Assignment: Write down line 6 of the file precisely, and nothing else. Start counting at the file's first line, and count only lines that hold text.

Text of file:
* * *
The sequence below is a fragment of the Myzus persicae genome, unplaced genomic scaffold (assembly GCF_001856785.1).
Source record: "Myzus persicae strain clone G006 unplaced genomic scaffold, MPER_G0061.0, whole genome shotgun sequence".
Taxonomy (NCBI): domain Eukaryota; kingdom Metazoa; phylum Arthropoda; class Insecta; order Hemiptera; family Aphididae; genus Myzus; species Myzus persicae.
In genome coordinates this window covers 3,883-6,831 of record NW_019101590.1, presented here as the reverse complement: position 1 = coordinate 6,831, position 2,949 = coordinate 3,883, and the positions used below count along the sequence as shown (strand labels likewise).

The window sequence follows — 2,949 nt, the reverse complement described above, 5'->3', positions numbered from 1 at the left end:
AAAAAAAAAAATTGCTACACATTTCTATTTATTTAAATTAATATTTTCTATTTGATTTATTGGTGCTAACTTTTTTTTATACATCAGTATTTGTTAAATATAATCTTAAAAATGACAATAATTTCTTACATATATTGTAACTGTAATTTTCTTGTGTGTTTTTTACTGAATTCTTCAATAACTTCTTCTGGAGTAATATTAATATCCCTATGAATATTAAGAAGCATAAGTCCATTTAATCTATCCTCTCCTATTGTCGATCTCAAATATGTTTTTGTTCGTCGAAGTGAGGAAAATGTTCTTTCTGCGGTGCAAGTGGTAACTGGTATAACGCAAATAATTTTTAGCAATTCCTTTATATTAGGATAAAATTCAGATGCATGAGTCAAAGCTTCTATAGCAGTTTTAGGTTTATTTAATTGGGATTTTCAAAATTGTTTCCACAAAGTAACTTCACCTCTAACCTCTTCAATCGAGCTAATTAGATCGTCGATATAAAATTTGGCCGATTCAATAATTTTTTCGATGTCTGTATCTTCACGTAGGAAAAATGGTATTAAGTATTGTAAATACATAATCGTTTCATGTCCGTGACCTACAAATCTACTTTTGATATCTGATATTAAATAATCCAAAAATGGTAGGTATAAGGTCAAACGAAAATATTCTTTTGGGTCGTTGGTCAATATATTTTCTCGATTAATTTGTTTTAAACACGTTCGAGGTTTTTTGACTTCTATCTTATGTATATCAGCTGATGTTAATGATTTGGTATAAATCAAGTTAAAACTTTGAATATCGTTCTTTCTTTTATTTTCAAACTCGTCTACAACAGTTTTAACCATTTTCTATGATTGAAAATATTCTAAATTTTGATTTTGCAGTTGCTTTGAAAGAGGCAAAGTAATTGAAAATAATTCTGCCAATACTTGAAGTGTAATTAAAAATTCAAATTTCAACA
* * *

AAAAAAAAAAATTGCTACACATTTCTATTTATTTAAATTAATATTTTCTATTTGATTTATTGGTGCTAACTTTTTTTTATACATCAGTATTTGTTAAATATAATCTTAAAAATGACAATAATTTCTTACATATATTGTAACTGTAATTTTCTTGTGTGTTTTTTACTGAATTCTTCAATAACTTCTTCTGGAGTAATATTAATATCCCTATGAATATTAAGAAGCATAAGTCCATTTAATCTATCCTCTCCTATTGTCGATCTCAAATATGTTTTTGTTCGTCGAAGTGAGGAAAATGTTCTTTCTGCGGTGCAAGTGGTAACTGGTATAACGCAAATAATTTTTAGCAATTCCTTTATATTAGGATAAAATTCAGATGCATGAGTCAAAGCTTCTATAGCAGTTTTAGGTTTATTTAATTGGGATTTTCAAAATTGTTTCCACAAAGTAACTTCACCTCTAACCTCTTCAATCGAGCTAATTAGATCGTCGATATAAAATTTGGCCGATTCAATAATTTTTTCGATGTCTGTATCTTCACGTAGGAAAAATGGTATTAAGTATTGTAAATACATAATCGTTTCATGTCCGTGACCTACAAATCTACTTTTGATATCTGATATTAAATAATCCAAAAATGGTAGGTATAAGGTCAAACGAAAATATTCTTTTGGGTCGTTGGTCAATATATTTTCTCGATTAATTTGTTTTAAACACGTTCGAGGTTTTTTGACTTCTATCTTATGTATATCAGCTGATGTTAATGATTTGGTATAAATCAAGTTAAAACTTTGAATATCGTTCTTTCTTTTATTTTCAAACTCGTCTACAACAGTTTTAACCATTTTCTATGATTGAAAATATTCTAAATTTTGATTTTGCAGTTGCTTTGAAAGAGGCAAAGTAATTGAAAATAATTCTGCCAATACTTGAAGTGTAATTAAAAATTCAAATTTCAACA